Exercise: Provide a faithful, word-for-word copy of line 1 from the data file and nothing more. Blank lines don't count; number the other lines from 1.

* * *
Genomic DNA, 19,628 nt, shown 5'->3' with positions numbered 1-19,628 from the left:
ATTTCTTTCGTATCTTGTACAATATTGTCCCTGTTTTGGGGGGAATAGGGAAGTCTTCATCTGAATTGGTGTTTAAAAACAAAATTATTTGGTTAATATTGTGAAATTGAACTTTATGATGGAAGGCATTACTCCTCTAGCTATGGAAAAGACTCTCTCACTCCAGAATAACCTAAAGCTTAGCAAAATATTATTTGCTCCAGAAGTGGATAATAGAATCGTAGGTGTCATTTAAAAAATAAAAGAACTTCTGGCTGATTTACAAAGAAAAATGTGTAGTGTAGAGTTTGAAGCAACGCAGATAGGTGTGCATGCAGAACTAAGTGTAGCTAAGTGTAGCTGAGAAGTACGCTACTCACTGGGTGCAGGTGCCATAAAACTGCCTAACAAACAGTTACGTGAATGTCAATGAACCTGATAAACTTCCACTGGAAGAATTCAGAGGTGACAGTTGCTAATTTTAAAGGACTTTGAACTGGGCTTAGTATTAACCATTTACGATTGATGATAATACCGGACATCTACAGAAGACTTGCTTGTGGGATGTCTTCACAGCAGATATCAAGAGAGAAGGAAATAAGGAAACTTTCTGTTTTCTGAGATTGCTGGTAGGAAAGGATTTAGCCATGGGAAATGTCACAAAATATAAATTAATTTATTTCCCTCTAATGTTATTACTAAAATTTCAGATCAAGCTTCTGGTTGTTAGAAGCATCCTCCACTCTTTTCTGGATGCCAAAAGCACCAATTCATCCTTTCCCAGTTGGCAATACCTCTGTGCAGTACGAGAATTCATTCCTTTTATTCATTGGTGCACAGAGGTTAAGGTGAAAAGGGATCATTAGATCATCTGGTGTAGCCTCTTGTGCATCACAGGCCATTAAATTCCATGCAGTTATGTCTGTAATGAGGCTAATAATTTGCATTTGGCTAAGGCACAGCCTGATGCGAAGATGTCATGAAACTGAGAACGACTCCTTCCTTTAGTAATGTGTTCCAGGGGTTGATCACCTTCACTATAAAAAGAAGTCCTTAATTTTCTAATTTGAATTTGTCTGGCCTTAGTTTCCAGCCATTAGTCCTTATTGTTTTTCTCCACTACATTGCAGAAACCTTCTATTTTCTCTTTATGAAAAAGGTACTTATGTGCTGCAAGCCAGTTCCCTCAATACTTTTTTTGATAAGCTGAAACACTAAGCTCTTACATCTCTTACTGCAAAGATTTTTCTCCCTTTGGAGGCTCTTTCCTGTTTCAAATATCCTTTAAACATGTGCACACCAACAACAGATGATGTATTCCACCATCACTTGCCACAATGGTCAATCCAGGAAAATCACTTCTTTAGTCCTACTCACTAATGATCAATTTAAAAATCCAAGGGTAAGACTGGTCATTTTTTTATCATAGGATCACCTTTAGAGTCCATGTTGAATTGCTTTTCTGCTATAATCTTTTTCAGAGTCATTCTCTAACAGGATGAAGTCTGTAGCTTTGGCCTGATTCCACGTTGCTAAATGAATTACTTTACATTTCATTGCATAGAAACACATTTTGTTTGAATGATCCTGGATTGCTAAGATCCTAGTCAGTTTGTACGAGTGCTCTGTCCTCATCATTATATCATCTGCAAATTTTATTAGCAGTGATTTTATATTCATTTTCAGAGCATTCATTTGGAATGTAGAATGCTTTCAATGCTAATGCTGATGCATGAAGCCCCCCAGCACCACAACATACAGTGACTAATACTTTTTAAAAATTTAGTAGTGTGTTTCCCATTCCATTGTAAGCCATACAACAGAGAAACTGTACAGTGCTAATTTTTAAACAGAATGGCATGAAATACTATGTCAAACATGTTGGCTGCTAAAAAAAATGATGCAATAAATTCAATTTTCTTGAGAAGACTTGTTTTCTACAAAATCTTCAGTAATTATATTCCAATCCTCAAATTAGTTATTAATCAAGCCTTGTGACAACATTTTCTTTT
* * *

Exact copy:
Genomic DNA, 19,628 nt, shown 5'->3' with positions numbered 1-19,628 from the left: